theme(legend.position="none",  
     axis.title.x=element_blank(),  
     axis.title.y=element_blank(),  
     axis.text.x=element_blank(),  
     axis.text.y=element_blank()) +   
  ggtitle("Moe's Bar Chart")  
 g1  
 # Save image --------------------------------------------------------------  
 png("Simpsons.png")  
 g1  
 dev.off()  

Intrinsic or Contextual?


Have you saved your spreadsheet with the name "New Version"? When you make a subsequent change is this filename still accurate?

Attribution can be tricky. We take for granted that many descriptions are permanent attributes of some object, but this may be misleading. For example, one may say that a certain person is one's oldest son. "Oldest"-ness was determined by context, but is now always a fact:  a male who lacks an older brother will always have that lack, thus this attribute arose from context but is now eternally true of the person, thus it has become an attribute of the person.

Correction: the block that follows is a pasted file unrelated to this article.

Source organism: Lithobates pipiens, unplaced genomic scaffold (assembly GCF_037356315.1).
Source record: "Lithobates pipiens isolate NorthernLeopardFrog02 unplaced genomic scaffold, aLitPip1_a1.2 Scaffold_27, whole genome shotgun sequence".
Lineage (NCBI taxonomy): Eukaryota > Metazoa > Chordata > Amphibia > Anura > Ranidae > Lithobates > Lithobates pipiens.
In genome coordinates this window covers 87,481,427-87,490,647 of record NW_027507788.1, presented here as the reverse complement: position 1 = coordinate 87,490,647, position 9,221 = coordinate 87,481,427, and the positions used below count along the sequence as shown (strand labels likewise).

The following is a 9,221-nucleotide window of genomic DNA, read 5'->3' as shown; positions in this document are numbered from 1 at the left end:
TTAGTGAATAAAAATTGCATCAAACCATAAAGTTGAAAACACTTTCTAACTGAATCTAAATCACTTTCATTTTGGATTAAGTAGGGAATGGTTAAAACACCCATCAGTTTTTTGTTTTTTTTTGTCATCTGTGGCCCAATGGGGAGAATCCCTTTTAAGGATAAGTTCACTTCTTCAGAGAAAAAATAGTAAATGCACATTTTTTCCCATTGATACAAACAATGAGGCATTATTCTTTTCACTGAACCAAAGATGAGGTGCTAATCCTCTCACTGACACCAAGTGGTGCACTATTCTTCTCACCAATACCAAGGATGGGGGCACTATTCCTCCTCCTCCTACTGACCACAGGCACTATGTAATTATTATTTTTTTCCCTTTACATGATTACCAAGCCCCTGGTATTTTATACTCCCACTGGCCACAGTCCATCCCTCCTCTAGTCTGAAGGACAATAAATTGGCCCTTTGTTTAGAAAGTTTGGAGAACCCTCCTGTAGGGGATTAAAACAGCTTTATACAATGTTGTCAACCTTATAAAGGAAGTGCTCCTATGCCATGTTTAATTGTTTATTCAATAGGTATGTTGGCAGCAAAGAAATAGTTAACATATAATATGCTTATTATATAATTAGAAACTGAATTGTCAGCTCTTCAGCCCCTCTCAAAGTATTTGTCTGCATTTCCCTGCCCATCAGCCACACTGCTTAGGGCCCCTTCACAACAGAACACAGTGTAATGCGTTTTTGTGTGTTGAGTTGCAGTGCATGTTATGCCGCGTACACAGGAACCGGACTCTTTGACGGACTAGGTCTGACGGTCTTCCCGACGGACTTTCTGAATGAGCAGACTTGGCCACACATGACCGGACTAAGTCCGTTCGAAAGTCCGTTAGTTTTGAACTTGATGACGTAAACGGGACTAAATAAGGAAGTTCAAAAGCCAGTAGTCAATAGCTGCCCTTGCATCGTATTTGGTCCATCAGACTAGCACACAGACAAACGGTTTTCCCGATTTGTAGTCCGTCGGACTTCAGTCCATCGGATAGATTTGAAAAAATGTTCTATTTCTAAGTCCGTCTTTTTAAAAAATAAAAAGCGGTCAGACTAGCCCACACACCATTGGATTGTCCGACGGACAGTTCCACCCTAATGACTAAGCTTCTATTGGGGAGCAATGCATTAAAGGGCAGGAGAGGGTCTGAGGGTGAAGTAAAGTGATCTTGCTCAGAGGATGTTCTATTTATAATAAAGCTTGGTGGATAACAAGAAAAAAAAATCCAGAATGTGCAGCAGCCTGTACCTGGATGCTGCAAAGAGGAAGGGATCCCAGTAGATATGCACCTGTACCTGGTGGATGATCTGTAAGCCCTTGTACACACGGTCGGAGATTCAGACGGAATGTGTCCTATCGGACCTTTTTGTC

What about youngest? A woman may have no younger sisters, so she is the youngest but this is dependent upon a context that can change. The moment she gets a little sister, her "youngest"-ness evaporates. Thus, this is a temporary, context-dependent attribute. In fact, every person who ever lived was at some point the youngest child (on Earth even, not just in one's family)!

This is a bit of an academic point, but is important to keep in mind when designing formal methods of storing information such as in database logical modeling. It can also be useful when thinking about public policy and taking care to understand whether a status is intrinsic or contextual:  a hopeful thought that people are treated fairly as individuals and not pigeon-holed.

Learn This When Leaving School for Work

If you are transitioning from being a student in higher education to entering the workforce, you are in for some culture shock. One example of this comes in the form of how others react to your statements. In the classroom, your instructor gives you a problem and you think through it and state your answer. The instructor knows the answer and can instantly tell that you are correct. In the business world, no one has an answer key. Thus, if you are unaccustomed to sharing your full thought process then your conclusion may seem like a non sequitur and you will be disappointed when you get stares instead of kudos for cracking a tough one.